MASERU — The National University of Lesotho (NUL) on Thursday said it will continue to bar striking lecturers and researchers from the entering the campus.
NUL’s acting director of communications and marketing, Phomolo Lebotsa, said lecturers were supposed to stay away from the university while negotiations between management and the Lesotho University Teachers and Researchers Union (Lutaru) continue.
“Members of Lutaru will continue to be subjected to a lock-out — barring them entry from the Roma and Maseru (IEMS) campuses of NUL.
“Those who are resident at the Roma campus are prohibited from accessing the academic sector. They are restricted to their residences as tenants,” Lebotsa said in a statement.
The university authorities obtained a court order last Sunday to ban the striking workers and students from holding demonstrations within the university premises.
Lebotsa said a court case between the NUL management and Lutaru and the students’ committee was still being heard.
“The court case between the National University of Lesotho (NUL) and Lutaru/SRC was heard today, 20th October in the High Court of Lesotho. Judgment has been reserved,” he said.
“Students, staff and the general public are advised that classes will remain suspended until further notice.”
The lecturers and researchers went on strike on October 7 demanding a 15 percent salary increase.
They also want a review to narrow the gap between lecturers and associate professors.
Last week the lecturers were joined by the non-academic staff who were demanding an immediate halt to the ongoing restructuring exercise.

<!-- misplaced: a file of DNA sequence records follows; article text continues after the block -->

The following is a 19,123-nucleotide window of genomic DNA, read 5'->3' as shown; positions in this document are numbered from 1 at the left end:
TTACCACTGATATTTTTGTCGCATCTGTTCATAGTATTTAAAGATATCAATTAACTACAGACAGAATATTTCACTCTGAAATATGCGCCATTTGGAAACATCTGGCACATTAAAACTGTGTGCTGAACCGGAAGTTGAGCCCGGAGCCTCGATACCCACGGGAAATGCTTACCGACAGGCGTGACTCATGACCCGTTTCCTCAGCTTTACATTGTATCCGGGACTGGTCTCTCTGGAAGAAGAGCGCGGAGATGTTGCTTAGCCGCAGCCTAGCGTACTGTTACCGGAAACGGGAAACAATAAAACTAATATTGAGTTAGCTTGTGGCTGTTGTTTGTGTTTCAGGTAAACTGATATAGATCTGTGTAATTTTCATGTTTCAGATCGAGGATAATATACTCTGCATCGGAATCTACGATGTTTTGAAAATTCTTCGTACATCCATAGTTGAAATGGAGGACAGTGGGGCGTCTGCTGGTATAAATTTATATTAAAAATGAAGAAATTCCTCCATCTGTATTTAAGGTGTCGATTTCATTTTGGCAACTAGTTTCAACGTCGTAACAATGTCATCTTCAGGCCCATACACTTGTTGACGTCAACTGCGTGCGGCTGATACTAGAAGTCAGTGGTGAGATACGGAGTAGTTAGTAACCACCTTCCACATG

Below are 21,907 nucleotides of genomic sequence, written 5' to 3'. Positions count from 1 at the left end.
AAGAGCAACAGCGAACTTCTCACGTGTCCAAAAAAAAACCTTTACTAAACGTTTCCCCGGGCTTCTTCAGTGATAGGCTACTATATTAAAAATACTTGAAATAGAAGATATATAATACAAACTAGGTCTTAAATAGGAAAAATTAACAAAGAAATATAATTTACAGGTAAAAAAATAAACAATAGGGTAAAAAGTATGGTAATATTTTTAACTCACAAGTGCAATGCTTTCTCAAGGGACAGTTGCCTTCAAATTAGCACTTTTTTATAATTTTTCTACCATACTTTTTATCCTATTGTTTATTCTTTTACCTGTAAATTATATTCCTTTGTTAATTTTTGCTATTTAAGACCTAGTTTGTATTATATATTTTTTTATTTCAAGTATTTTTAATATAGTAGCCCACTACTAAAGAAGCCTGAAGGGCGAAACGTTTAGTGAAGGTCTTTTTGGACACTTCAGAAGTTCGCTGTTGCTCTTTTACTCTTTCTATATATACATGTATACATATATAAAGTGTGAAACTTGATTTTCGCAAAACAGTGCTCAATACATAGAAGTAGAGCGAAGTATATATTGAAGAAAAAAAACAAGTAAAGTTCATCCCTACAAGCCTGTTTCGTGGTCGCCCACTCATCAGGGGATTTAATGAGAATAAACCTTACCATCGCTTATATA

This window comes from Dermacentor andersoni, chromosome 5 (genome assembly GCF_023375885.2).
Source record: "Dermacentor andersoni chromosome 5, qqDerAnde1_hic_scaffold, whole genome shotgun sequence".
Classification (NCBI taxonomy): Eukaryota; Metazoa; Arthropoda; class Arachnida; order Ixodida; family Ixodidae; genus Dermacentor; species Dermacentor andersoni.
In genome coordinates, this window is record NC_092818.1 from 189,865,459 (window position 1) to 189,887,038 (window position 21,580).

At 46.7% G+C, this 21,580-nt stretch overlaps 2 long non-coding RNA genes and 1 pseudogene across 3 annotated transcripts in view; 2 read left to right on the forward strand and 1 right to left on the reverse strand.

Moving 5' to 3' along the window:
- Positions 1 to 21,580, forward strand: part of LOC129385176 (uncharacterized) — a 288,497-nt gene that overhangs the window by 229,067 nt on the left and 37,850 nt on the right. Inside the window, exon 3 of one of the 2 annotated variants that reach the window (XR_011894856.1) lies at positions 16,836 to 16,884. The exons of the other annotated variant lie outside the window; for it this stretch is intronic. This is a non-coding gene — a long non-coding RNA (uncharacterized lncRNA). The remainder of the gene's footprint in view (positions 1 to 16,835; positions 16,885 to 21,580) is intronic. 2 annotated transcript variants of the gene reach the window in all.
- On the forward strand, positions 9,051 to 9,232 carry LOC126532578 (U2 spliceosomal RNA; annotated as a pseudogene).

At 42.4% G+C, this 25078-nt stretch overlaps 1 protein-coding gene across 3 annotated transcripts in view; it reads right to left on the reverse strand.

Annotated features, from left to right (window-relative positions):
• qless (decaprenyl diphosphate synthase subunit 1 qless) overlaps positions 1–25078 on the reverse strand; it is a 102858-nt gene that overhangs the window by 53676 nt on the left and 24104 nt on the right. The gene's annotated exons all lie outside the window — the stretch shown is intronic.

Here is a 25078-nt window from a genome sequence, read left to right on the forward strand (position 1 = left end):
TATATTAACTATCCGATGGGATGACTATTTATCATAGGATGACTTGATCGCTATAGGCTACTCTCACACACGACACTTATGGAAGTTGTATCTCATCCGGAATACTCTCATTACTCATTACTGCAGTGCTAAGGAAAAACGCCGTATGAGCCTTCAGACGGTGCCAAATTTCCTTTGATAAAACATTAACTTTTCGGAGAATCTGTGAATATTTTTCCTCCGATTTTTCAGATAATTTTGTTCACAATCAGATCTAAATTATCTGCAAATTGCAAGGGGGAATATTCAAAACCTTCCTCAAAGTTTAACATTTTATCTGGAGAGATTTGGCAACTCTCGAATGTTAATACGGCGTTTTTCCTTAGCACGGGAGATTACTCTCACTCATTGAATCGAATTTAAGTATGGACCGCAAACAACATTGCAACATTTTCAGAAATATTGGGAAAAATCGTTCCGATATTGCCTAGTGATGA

On October 14 Lutaru announced that it was ready to suspend the strike for two weeks to give dialogue a chance.
But the management rejected this proposal saying it wanted a lasting solution to the labour dispute.
It said classes would only resume when the university had resolved the pay dispute.
Since the strike started the management has insisted that the university cannot afford the pay increases that Lutaru members are demanding.
A 15 percent salary increase, the management said, would increase the wage bill by M30 million while a review to narrow the salary gap between lecturers would need M100 million.
Last week NUL’s pro-Vice Chancellor Professor Mafa Sejanamane told the Sunday Express that even if the management was willing to review the salaries there was no way it was going to raise that kind of money.
“We just don’t have that kind of money. The university is in a serious financial crisis.”
He said a 15 percent salary increase for lecturers and researchers would add a massive M30 million to the wage bill which is already bloated.
Currently, just over 82 percent of the university’s grant from the government goes towards staff salaries and benefits.
A salary increase, Sejanamane said, will add to that “unsustainable burden”.
“The reality is that the university is broke and the figures speak for themselves.”
He added that the university had a M5 million budget deficit for the financial year ended June 30, 2011.
For the current financial year the university is forecasting the budget deficit to balloon to a whopping M50 million, he said.